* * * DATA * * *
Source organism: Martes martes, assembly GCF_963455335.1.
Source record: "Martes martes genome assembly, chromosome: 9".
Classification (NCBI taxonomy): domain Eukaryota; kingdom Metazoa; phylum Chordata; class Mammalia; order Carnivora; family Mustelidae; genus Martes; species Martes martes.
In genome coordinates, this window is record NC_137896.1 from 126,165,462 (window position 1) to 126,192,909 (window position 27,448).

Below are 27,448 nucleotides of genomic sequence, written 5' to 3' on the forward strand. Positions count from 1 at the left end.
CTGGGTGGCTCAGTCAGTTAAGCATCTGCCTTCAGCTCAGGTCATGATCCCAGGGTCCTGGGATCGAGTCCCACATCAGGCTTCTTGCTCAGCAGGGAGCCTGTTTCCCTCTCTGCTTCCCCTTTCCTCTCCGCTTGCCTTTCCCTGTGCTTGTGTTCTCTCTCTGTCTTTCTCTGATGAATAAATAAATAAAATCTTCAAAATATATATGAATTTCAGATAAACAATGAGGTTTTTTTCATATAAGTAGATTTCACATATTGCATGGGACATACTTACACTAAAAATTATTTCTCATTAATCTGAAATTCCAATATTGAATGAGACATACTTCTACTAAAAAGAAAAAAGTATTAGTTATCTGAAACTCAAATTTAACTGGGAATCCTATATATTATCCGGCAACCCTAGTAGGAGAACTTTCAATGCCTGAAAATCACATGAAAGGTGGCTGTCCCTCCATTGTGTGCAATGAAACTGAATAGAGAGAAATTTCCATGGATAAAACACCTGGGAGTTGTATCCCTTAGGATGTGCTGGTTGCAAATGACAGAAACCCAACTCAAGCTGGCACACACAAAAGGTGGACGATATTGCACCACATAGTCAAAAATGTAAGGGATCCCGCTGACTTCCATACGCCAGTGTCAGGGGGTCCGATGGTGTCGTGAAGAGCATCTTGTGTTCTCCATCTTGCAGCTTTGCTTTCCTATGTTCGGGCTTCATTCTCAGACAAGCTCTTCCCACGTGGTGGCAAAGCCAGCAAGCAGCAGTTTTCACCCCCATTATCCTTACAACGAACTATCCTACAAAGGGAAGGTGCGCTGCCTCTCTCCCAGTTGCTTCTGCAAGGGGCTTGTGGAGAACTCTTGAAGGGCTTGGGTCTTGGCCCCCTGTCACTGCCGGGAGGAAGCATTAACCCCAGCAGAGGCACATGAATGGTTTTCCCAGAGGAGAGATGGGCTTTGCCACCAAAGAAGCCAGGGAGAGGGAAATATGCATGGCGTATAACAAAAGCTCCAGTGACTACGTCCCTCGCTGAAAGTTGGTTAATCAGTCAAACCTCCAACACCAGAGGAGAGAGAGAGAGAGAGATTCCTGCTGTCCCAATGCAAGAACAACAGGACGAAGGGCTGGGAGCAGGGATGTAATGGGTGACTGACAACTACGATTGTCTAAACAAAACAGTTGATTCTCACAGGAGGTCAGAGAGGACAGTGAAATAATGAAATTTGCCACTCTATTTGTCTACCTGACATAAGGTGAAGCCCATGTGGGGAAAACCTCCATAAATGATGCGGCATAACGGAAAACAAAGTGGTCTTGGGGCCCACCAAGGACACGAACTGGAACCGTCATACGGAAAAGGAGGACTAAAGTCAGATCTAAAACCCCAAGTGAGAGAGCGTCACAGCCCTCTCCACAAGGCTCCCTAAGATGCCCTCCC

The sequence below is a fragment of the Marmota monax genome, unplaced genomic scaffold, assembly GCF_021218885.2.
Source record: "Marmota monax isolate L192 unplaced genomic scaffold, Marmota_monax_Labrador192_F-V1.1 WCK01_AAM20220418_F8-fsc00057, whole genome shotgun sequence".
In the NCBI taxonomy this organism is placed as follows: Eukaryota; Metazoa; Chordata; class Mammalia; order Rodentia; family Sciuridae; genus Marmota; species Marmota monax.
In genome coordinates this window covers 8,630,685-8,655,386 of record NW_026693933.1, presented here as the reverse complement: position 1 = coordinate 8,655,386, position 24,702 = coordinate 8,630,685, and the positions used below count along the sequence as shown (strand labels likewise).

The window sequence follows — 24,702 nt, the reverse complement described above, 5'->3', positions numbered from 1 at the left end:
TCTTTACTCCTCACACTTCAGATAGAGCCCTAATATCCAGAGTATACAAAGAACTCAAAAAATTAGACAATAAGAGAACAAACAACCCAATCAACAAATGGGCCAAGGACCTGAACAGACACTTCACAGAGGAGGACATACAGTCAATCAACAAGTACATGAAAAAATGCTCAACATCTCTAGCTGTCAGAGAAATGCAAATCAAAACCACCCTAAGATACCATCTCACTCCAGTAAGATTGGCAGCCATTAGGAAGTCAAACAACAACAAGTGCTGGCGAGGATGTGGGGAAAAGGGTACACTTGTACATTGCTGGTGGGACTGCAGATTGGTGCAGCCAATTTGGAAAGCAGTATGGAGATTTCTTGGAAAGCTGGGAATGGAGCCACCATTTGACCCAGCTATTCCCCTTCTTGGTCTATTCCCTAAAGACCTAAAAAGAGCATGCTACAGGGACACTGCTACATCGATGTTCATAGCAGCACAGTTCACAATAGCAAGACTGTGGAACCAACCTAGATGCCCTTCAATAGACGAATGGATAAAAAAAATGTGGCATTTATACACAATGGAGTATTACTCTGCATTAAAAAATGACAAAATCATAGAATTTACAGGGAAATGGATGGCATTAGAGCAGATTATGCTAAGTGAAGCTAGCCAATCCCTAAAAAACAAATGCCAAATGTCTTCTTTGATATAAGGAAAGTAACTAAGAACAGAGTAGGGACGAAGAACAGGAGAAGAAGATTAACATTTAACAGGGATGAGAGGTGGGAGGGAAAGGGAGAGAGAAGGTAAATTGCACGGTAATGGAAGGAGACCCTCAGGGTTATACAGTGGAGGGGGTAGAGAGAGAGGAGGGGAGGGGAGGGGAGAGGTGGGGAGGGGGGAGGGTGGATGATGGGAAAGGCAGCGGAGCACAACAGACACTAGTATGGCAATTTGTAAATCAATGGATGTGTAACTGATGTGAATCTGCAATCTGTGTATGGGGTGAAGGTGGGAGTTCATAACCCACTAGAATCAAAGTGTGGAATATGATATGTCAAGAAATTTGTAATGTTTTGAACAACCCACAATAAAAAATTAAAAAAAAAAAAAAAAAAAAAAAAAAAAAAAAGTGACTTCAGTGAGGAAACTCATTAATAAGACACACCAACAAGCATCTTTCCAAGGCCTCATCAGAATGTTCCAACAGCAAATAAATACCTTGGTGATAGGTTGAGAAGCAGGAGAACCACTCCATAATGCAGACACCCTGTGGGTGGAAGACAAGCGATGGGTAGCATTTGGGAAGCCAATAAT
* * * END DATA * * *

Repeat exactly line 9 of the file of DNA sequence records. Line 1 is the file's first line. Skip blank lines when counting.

In the NCBI taxonomy this organism is placed as follows: Eukaryota; Metazoa; Chordata; class Mammalia; order Rodentia; family Sciuridae; genus Marmota; species Marmota monax.